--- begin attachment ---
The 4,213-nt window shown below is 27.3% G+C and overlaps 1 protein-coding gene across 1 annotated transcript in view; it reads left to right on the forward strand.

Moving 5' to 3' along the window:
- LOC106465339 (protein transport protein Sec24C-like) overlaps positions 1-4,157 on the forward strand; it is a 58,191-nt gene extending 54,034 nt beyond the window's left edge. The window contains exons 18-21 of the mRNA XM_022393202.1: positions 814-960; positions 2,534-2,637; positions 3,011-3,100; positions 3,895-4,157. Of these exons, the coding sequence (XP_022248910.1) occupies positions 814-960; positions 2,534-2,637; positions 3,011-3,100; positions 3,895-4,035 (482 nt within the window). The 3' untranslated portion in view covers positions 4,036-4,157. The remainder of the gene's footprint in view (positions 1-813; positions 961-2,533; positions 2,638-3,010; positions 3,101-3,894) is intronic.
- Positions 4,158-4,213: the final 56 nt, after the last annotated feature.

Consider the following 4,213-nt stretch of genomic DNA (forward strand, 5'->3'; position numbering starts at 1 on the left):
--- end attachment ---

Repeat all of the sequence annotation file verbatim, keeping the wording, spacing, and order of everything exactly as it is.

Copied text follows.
The 4,213-nt window shown below is 27.3% G+C and overlaps 1 protein-coding gene across 1 annotated transcript in view; it reads left to right on the forward strand.

Moving 5' to 3' along the window:
- LOC106465339 (protein transport protein Sec24C-like) overlaps positions 1-4,157 on the forward strand; it is a 58,191-nt gene extending 54,034 nt beyond the window's left edge. The window contains exons 18-21 of the mRNA XM_022393202.1: positions 814-960; positions 2,534-2,637; positions 3,011-3,100; positions 3,895-4,157. Of these exons, the coding sequence (XP_022248910.1) occupies positions 814-960; positions 2,534-2,637; positions 3,011-3,100; positions 3,895-4,035 (482 nt within the window). The 3' untranslated portion in view covers positions 4,036-4,157. The remainder of the gene's footprint in view (positions 1-813; positions 961-2,533; positions 2,638-3,010; positions 3,101-3,894) is intronic.
- Positions 4,158-4,213: the final 56 nt, after the last annotated feature.

Consider the following 4,213-nt stretch of genomic DNA (forward strand, 5'->3'; position numbering starts at 1 on the left):